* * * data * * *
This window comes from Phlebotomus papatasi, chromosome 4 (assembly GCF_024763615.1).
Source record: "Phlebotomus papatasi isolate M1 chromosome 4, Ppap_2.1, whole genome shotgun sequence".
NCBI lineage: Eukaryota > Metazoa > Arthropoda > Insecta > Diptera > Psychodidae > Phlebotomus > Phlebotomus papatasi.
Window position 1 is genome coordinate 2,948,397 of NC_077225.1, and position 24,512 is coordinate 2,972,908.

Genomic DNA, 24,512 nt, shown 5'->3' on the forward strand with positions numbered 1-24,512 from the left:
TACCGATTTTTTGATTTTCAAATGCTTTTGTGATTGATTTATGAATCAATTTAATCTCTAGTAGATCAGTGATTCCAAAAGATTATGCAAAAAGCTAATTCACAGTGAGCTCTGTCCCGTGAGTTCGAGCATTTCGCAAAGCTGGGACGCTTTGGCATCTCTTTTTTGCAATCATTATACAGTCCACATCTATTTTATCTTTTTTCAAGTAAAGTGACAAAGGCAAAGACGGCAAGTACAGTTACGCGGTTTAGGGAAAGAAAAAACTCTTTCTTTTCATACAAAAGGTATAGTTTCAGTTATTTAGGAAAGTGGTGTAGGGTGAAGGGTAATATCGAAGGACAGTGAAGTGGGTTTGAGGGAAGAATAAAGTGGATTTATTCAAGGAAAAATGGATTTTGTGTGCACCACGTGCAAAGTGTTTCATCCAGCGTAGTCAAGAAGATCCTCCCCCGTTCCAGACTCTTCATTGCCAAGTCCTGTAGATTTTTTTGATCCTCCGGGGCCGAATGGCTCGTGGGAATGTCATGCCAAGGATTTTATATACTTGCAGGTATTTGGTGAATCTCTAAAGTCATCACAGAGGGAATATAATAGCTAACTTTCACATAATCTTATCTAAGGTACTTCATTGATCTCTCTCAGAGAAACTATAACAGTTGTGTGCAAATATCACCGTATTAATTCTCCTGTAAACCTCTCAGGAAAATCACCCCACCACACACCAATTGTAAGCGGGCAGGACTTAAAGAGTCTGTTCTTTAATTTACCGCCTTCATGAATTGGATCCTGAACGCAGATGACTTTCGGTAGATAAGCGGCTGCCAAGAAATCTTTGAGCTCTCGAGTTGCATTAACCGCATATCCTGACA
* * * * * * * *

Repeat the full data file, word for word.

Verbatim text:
This window comes from Phlebotomus papatasi, chromosome 4 (assembly GCF_024763615.1).
Source record: "Phlebotomus papatasi isolate M1 chromosome 4, Ppap_2.1, whole genome shotgun sequence".
NCBI lineage: Eukaryota > Metazoa > Arthropoda > Insecta > Diptera > Psychodidae > Phlebotomus > Phlebotomus papatasi.
Window position 1 is genome coordinate 2,948,397 of NC_077225.1, and position 24,512 is coordinate 2,972,908.

Genomic DNA, 24,512 nt, shown 5'->3' on the forward strand with positions numbered 1-24,512 from the left:
TACCGATTTTTTGATTTTCAAATGCTTTTGTGATTGATTTATGAATCAATTTAATCTCTAGTAGATCAGTGATTCCAAAAGATTATGCAAAAAGCTAATTCACAGTGAGCTCTGTCCCGTGAGTTCGAGCATTTCGCAAAGCTGGGACGCTTTGGCATCTCTTTTTTGCAATCATTATACAGTCCACATCTATTTTATCTTTTTTCAAGTAAAGTGACAAAGGCAAAGACGGCAAGTACAGTTACGCGGTTTAGGGAAAGAAAAAACTCTTTCTTTTCATACAAAAGGTATAGTTTCAGTTATTTAGGAAAGTGGTGTAGGGTGAAGGGTAATATCGAAGGACAGTGAAGTGGGTTTGAGGGAAGAATAAAGTGGATTTATTCAAGGAAAAATGGATTTTGTGTGCACCACGTGCAAAGTGTTTCATCCAGCGTAGTCAAGAAGATCCTCCCCCGTTCCAGACTCTTCATTGCCAAGTCCTGTAGATTTTTTTGATCCTCCGGGGCCGAATGGCTCGTGGGAATGTCATGCCAAGGATTTTATATACTTGCAGGTATTTGGTGAATCTCTAAAGTCATCACAGAGGGAATATAATAGCTAACTTTCACATAATCTTATCTAAGGTACTTCATTGATCTCTCTCAGAGAAACTATAACAGTTGTGTGCAAATATCACCGTATTAATTCTCCTGTAAACCTCTCAGGAAAATCACCCCACCACACACCAATTGTAAGCGGGCAGGACTTAAAGAGTCTGTTCTTTAATTTACCGCCTTCATGAATTGGATCCTGAACGCAGATGACTTTCGGTAGATAAGCGGCTGCCAAGAAATCTTTGAGCTCTCGAGTTGCATTAACCGCATATCCTGACA